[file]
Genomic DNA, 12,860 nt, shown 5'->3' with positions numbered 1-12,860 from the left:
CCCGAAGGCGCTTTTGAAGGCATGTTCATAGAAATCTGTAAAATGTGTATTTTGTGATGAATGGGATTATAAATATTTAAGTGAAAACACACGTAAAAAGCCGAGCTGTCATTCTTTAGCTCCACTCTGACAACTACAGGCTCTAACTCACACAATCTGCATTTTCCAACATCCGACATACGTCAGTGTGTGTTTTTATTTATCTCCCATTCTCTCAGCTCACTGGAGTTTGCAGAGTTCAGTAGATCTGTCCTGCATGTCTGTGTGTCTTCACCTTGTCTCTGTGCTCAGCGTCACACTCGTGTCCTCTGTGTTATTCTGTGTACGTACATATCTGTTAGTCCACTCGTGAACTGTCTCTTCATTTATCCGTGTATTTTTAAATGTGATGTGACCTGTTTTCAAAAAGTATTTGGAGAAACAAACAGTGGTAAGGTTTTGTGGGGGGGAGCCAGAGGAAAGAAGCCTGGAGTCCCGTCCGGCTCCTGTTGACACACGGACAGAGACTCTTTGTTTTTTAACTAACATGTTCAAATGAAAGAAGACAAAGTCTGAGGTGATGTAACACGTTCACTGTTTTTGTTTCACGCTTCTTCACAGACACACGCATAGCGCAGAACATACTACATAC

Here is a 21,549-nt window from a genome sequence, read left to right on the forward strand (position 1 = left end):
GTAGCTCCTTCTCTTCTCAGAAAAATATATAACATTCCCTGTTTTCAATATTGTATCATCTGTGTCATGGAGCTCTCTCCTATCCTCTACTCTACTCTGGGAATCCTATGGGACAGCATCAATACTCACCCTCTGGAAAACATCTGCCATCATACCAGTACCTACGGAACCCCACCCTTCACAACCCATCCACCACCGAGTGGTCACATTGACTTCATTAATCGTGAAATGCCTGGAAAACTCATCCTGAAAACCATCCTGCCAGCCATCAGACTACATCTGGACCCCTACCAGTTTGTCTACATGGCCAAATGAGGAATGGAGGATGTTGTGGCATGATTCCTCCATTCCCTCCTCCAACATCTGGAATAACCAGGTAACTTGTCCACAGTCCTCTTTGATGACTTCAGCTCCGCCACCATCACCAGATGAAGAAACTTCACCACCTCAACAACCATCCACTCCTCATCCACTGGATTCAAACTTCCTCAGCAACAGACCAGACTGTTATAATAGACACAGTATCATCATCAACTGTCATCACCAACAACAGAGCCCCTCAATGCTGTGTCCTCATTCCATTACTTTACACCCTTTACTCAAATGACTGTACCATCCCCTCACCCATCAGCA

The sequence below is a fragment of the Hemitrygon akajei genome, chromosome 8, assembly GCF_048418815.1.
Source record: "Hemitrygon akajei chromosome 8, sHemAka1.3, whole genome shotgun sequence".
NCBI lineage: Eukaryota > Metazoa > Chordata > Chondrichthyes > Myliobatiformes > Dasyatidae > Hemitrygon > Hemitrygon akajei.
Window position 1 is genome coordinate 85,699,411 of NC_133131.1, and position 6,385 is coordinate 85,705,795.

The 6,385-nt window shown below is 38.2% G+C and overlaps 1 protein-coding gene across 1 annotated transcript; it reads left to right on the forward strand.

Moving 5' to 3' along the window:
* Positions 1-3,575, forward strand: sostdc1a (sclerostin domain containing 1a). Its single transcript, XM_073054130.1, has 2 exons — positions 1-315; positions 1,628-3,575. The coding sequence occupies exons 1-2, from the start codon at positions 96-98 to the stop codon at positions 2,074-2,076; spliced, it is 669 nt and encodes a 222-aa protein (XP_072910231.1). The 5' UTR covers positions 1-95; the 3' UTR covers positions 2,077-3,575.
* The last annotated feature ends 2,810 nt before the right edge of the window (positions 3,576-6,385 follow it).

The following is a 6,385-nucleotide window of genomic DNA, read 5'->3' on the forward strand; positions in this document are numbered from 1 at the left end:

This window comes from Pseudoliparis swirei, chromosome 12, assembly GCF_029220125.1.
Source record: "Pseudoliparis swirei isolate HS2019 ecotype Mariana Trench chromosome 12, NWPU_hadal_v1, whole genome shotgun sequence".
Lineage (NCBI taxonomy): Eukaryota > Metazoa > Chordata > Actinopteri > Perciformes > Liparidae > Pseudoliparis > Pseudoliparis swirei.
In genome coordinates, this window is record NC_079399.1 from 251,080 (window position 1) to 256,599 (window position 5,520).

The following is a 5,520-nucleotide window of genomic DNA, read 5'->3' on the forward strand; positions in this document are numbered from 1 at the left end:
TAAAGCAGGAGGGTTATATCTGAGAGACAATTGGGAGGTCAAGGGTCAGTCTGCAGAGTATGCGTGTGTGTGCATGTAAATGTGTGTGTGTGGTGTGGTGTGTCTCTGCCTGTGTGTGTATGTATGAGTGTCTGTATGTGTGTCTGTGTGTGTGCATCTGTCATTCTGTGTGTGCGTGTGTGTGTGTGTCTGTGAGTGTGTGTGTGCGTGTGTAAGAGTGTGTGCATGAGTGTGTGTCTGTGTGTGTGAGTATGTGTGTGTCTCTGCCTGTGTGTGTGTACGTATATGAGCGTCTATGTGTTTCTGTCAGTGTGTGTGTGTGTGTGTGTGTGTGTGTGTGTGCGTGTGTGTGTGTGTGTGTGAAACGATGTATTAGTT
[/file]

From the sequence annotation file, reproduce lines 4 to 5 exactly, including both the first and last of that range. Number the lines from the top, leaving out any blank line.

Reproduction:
GTAGCTCCTTCTCTTCTCAGAAAAATATATAACATTCCCTGTTTTCAATATTGTATCATCTGTGTCATGGAGCTCTCTCCTATCCTCTACTCTACTCTGGGAATCCTATGGGACAGCATCAATACTCACCCTCTGGAAAACATCTGCCATCATACCAGTACCTACGGAACCCCACCCTTCACAACCCATCCACCACCGAGTGGTCACATTGACTTCATTAATCGTGAAATGCCTGGAAAACTCATCCTGAAAACCATCCTGCCAGCCATCAGACTACATCTGGACCCCTACCAGTTTGTCTACATGGCCAAATGAGGAATGGAGGATGTTGTGGCATGATTCCTCCATTCCCTCCTCCAACATCTGGAATAACCAGGTAACTTGTCCACAGTCCTCTTTGATGACTTCAGCTCCGCCACCATCACCAGATGAAGAAACTTCACCACCTCAACAACCATCCACTCCTCATCCACTGGATTCAAACTTCCTCAGCAACAGACCAGACTGTTATAATAGACACAGTATCATCATCAACTGTCATCACCAACAACAGAGCCCCTCAATGCTGTGTCCTCATTCCATTACTTTACACCCTTTACTCAAATGACTGTACCATCCCCTCACCCATCAGCA

The sequence below is a fragment of the Hemitrygon akajei genome, chromosome 8, assembly GCF_048418815.1.